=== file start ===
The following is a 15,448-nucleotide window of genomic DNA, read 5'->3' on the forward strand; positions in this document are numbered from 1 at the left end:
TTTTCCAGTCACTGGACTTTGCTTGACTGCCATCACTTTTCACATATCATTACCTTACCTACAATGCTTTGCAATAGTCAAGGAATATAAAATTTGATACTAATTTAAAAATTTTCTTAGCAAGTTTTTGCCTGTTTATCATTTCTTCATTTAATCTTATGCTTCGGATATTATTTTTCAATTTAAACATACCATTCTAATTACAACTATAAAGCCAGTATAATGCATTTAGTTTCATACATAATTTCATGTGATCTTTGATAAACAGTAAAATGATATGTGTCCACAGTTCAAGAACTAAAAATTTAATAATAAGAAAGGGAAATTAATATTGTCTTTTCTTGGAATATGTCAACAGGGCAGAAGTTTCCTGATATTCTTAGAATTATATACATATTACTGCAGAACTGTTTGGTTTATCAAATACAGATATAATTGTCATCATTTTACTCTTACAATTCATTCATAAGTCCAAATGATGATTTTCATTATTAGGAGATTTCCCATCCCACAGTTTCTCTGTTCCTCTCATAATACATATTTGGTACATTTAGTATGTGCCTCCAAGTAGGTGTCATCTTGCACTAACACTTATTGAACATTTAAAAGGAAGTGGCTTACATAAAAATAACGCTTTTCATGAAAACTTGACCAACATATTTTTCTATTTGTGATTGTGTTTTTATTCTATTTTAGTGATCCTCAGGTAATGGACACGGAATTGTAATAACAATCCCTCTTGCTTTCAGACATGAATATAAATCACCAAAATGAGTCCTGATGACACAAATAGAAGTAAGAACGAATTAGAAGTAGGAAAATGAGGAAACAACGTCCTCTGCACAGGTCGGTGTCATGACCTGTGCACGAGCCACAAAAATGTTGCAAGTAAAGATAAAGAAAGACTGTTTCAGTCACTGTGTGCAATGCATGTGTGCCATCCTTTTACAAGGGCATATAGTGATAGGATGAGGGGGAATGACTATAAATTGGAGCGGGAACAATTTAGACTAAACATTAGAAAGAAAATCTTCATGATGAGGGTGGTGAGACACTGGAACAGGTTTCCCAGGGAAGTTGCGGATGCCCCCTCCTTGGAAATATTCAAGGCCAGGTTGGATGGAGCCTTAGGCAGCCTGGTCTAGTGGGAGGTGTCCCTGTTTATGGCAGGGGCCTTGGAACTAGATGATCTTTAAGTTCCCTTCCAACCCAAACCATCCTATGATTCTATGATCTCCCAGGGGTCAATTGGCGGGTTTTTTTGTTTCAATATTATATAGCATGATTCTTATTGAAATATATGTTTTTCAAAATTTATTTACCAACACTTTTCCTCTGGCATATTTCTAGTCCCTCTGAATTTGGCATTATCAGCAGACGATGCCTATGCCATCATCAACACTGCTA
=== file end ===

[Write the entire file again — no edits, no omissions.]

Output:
The following is a 15,448-nucleotide window of genomic DNA, read 5'->3' on the forward strand; positions in this document are numbered from 1 at the left end:
TTTTCCAGTCACTGGACTTTGCTTGACTGCCATCACTTTTCACATATCATTACCTTACCTACAATGCTTTGCAATAGTCAAGGAATATAAAATTTGATACTAATTTAAAAATTTTCTTAGCAAGTTTTTGCCTGTTTATCATTTCTTCATTTAATCTTATGCTTCGGATATTATTTTTCAATTTAAACATACCATTCTAATTACAACTATAAAGCCAGTATAATGCATTTAGTTTCATACATAATTTCATGTGATCTTTGATAAACAGTAAAATGATATGTGTCCACAGTTCAAGAACTAAAAATTTAATAATAAGAAAGGGAAATTAATATTGTCTTTTCTTGGAATATGTCAACAGGGCAGAAGTTTCCTGATATTCTTAGAATTATATACATATTACTGCAGAACTGTTTGGTTTATCAAATACAGATATAATTGTCATCATTTTACTCTTACAATTCATTCATAAGTCCAAATGATGATTTTCATTATTAGGAGATTTCCCATCCCACAGTTTCTCTGTTCCTCTCATAATACATATTTGGTACATTTAGTATGTGCCTCCAAGTAGGTGTCATCTTGCACTAACACTTATTGAACATTTAAAAGGAAGTGGCTTACATAAAAATAACGCTTTTCATGAAAACTTGACCAACATATTTTTCTATTTGTGATTGTGTTTTTATTCTATTTTAGTGATCCTCAGGTAATGGACACGGAATTGTAATAACAATCCCTCTTGCTTTCAGACATGAATATAAATCACCAAAATGAGTCCTGATGACACAAATAGAAGTAAGAACGAATTAGAAGTAGGAAAATGAGGAAACAACGTCCTCTGCACAGGTCGGTGTCATGACCTGTGCACGAGCCACAAAAATGTTGCAAGTAAAGATAAAGAAAGACTGTTTCAGTCACTGTGTGCAATGCATGTGTGCCATCCTTTTACAAGGGCATATAGTGATAGGATGAGGGGGAATGACTATAAATTGGAGCGGGAACAATTTAGACTAAACATTAGAAAGAAAATCTTCATGATGAGGGTGGTGAGACACTGGAACAGGTTTCCCAGGGAAGTTGCGGATGCCCCCTCCTTGGAAATATTCAAGGCCAGGTTGGATGGAGCCTTAGGCAGCCTGGTCTAGTGGGAGGTGTCCCTGTTTATGGCAGGGGCCTTGGAACTAGATGATCTTTAAGTTCCCTTCCAACCCAAACCATCCTATGATTCTATGATCTCCCAGGGGTCAATTGGCGGGTTTTTTTGTTTCAATATTATATAGCATGATTCTTATTGAAATATATGTTTTTCAAAATTTATTTACCAACACTTTTCCTCTGGCATATTTCTAGTCCCTCTGAATTTGGCATTATCAGCAGACGATGCCTATGCCATCATCAACACTGCTA